Studebaker Car Club Of New South Wales

 

 

Workshop

 


Oils.

 

Beware of engine oils for our older technology Engines

Compiled by Steve K.

20th October 2010

 

This information is a compilation of findings while investigating the most suitable engine oil to use in older motor vehicle engines that have flat tappet technology for valve operation.

 

The information contained on this page is to help motor hobbyists understand the technology of lubricating oils and their impact when used in our old technology engines.  You are expected to research information to determine what is most suitable for your requirements.

 

This investigation was triggered when Scott R. broached the subject at our September 2010 General Meeting.


A Bit of Background

These excerpts referenced from "Old Cars Weekly".

........................................

"June 23, 2009, by William C. “Bill” Anderson, P.E.
In days long ago, there was little question about which oil to use in cars.

In the “good ol’ days,” hobbyists didn’t have a worry in the world about motor oil.

There were few choices when the 1959 DeSoto Firedome rolled off the assembly line.

Owners used lightweight oil in the winter and heavyweight oil in the summer. Then, detergents were added so another choice was introduced — detergent or non-detergent. After further development by oil chemists, multi-viscosity oils were offered, eliminating the need to change oil weights with the seasons. That situation remained the same into the late 1970s.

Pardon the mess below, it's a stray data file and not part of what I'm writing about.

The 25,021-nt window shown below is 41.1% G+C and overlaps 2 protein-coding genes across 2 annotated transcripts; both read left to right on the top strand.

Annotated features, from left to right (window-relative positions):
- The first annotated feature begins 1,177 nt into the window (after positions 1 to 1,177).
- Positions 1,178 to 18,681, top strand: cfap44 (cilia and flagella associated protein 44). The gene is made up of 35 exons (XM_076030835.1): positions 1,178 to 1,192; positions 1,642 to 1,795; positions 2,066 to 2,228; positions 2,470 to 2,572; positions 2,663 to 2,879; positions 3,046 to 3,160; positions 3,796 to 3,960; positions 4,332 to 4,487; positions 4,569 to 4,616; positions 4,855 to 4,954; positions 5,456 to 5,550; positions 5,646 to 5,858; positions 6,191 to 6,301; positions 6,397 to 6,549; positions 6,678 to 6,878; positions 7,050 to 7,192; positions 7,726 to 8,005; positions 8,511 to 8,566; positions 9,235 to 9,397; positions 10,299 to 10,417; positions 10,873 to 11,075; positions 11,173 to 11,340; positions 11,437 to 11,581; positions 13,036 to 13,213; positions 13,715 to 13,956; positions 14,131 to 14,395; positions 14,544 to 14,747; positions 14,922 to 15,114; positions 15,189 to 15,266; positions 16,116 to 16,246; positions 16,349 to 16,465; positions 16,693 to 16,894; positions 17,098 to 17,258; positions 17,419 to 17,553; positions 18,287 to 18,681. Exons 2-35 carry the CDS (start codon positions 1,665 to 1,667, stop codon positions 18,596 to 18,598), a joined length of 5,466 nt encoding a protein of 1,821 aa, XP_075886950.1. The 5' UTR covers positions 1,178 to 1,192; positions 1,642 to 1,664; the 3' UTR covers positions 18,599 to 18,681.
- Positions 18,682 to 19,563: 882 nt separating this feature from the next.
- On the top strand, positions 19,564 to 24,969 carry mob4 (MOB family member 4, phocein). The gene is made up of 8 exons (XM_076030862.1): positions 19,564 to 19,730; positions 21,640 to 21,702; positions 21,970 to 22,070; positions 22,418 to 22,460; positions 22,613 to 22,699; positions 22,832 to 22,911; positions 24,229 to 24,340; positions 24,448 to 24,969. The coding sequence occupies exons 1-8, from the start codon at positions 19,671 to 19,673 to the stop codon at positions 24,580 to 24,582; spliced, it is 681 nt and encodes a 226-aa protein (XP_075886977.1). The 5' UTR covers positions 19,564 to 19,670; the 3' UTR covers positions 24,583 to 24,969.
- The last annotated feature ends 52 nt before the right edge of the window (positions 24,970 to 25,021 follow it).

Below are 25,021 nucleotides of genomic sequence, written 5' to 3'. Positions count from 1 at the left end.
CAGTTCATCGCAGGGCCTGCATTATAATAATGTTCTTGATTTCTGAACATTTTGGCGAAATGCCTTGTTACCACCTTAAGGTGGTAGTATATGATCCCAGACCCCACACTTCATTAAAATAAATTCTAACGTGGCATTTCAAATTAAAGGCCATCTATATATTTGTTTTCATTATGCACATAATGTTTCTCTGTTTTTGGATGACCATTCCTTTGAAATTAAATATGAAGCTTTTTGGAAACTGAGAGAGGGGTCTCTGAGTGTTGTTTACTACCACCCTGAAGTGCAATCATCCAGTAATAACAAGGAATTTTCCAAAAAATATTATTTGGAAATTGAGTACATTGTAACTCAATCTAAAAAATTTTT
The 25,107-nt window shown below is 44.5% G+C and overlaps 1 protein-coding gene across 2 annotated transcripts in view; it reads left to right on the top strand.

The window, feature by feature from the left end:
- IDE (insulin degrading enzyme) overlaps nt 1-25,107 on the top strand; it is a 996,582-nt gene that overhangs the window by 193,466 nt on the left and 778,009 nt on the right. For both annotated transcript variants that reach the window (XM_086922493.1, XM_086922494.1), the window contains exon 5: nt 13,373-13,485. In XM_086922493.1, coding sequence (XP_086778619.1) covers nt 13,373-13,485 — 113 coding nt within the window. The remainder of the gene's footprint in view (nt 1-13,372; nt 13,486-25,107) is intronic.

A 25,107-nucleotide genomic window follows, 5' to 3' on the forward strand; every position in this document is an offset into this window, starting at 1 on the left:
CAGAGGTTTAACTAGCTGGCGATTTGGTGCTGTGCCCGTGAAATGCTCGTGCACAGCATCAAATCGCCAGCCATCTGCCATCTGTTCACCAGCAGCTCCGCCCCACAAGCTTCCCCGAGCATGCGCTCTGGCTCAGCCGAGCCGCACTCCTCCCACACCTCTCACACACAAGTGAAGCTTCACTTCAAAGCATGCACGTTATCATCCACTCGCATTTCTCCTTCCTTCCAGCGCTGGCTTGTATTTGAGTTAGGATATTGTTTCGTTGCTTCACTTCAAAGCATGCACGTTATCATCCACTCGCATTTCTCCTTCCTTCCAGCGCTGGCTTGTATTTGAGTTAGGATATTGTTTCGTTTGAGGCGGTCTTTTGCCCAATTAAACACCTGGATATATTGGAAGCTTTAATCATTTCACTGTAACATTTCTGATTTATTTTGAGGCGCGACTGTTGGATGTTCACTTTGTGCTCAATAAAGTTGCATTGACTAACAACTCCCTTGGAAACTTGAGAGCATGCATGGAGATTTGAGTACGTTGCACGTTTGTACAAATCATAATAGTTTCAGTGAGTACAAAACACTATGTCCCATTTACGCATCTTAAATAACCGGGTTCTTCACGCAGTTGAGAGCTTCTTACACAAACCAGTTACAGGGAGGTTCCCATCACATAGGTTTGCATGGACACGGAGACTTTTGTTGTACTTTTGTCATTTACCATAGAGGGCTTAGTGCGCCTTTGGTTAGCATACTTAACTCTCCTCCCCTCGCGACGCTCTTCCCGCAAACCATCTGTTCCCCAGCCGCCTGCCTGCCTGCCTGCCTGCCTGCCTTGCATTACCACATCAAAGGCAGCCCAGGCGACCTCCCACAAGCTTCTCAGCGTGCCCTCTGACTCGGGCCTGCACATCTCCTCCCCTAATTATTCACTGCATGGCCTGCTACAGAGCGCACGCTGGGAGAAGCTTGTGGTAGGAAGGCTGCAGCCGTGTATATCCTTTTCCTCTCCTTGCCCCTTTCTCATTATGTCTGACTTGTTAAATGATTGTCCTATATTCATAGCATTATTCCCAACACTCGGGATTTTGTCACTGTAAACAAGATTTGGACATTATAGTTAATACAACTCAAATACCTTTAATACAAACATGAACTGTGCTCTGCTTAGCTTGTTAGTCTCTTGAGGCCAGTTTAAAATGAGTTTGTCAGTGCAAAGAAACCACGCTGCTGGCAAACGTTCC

The late 1970s saw the introduction of synthetic oils, e.g. Mobil 1, based on Group IV polyalphaolefin or Group V ester, to improve oil longevity. Oil types thereafter remained unchanged for several years. Beginning in the early 1990s, many changes to engine oils have occurred as engine manufacturers and oil industry chemists worked to comply with environmental regulations and to increase fuel mileage. Most of the changes were “backward compatible,” i.e., oils developed for modern engines could be used with older engines for which they were not purposely designed. Some believe the advent of the latest type — with SM marked on the container — compromised backward compatibility.

 

A little about ZDP
ZDP (Zinc dithiophosphate) in the range of 0.03 percent was first added to engine oil more than 60 years ago to control bearing corrosion.

In the mid 1950s, Chrysler and Oldsmobile engaged in a horsepower race using high-lift camshafts, and both experienced camshaft scuffing and wear problems. These problems were overcome by better metallurgy for camshafts and lifters, phosphating the camshaft and increasing the level of ZDP to 0.08 percent. Another outcome of these problems was the development of a battery of industry-wide “Sequence” oil tests, including tests for valve train scuffing and wear. These tests have continued to evolve and improve ever since.

Some oil suppliers, believing if some ZDP was good, more would be better, added increased levels of ZDP. Unfortunately, we later learned that, with more than 0.14 percent ZDP, long-term wear increased, even though break-in wear was reduced. It was also discovered that at about 0.20 percent phosphorous, the ZDP started attacking the grain boundaries in the iron, resulting in camshaft spalling.

In the 1970s, the ZDP level was set at 0.10 percent phosphorous to take advantage of its antioxidant properties. Increased antioxidancy was needed to protect the oil in Cadillacs pulling big Airstream trailers from thickening to the point of not pumping."


 

What does it all mean?

It means that modern oils made for modern engines will probably harm our older engines.

 

What do we do?